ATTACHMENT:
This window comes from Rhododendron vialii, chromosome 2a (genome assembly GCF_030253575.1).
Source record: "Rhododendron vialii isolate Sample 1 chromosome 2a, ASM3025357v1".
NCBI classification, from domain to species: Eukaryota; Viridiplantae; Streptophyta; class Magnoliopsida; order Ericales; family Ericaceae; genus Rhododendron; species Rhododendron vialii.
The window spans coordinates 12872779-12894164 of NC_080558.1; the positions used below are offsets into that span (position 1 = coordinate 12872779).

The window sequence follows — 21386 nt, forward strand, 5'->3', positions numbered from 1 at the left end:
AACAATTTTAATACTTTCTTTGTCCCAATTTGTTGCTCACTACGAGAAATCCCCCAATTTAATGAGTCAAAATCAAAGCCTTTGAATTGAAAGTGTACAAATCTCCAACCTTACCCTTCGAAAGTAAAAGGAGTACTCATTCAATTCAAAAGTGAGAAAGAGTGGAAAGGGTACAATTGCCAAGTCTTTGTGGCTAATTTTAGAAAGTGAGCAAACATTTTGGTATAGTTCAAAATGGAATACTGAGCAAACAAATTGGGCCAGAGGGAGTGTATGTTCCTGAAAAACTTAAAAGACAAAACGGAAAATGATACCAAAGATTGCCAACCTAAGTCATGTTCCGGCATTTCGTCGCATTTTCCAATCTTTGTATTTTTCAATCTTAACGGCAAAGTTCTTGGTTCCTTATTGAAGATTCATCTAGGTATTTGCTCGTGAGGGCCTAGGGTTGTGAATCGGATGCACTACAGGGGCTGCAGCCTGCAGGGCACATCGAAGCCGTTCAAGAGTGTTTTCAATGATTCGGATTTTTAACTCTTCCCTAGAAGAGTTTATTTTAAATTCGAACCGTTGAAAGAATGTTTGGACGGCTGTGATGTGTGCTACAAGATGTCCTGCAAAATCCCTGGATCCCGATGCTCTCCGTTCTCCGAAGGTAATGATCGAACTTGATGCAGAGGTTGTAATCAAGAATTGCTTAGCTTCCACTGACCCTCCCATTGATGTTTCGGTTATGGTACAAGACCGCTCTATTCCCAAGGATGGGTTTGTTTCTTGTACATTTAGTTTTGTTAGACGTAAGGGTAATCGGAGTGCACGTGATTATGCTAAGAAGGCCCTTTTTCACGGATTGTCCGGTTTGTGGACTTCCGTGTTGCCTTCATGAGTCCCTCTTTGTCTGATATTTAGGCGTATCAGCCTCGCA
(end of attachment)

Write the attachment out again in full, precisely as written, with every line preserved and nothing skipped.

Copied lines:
This window comes from Rhododendron vialii, chromosome 2a (genome assembly GCF_030253575.1).
Source record: "Rhododendron vialii isolate Sample 1 chromosome 2a, ASM3025357v1".
NCBI classification, from domain to species: Eukaryota; Viridiplantae; Streptophyta; class Magnoliopsida; order Ericales; family Ericaceae; genus Rhododendron; species Rhododendron vialii.
The window spans coordinates 12872779-12894164 of NC_080558.1; the positions used below are offsets into that span (position 1 = coordinate 12872779).

The window sequence follows — 21386 nt, forward strand, 5'->3', positions numbered from 1 at the left end:
AACAATTTTAATACTTTCTTTGTCCCAATTTGTTGCTCACTACGAGAAATCCCCCAATTTAATGAGTCAAAATCAAAGCCTTTGAATTGAAAGTGTACAAATCTCCAACCTTACCCTTCGAAAGTAAAAGGAGTACTCATTCAATTCAAAAGTGAGAAAGAGTGGAAAGGGTACAATTGCCAAGTCTTTGTGGCTAATTTTAGAAAGTGAGCAAACATTTTGGTATAGTTCAAAATGGAATACTGAGCAAACAAATTGGGCCAGAGGGAGTGTATGTTCCTGAAAAACTTAAAAGACAAAACGGAAAATGATACCAAAGATTGCCAACCTAAGTCATGTTCCGGCATTTCGTCGCATTTTCCAATCTTTGTATTTTTCAATCTTAACGGCAAAGTTCTTGGTTCCTTATTGAAGATTCATCTAGGTATTTGCTCGTGAGGGCCTAGGGTTGTGAATCGGATGCACTACAGGGGCTGCAGCCTGCAGGGCACATCGAAGCCGTTCAAGAGTGTTTTCAATGATTCGGATTTTTAACTCTTCCCTAGAAGAGTTTATTTTAAATTCGAACCGTTGAAAGAATGTTTGGACGGCTGTGATGTGTGCTACAAGATGTCCTGCAAAATCCCTGGATCCCGATGCTCTCCGTTCTCCGAAGGTAATGATCGAACTTGATGCAGAGGTTGTAATCAAGAATTGCTTAGCTTCCACTGACCCTCCCATTGATGTTTCGGTTATGGTACAAGACCGCTCTATTCCCAAGGATGGGTTTGTTTCTTGTACATTTAGTTTTGTTAGACGTAAGGGTAATCGGAGTGCACGTGATTATGCTAAGAAGGCCCTTTTTCACGGATTGTCCGGTTTGTGGACTTCCGTGTTGCCTTCATGAGTCCCTCTTTGTCTGATATTTAGGCGTATCAGCCTCGCA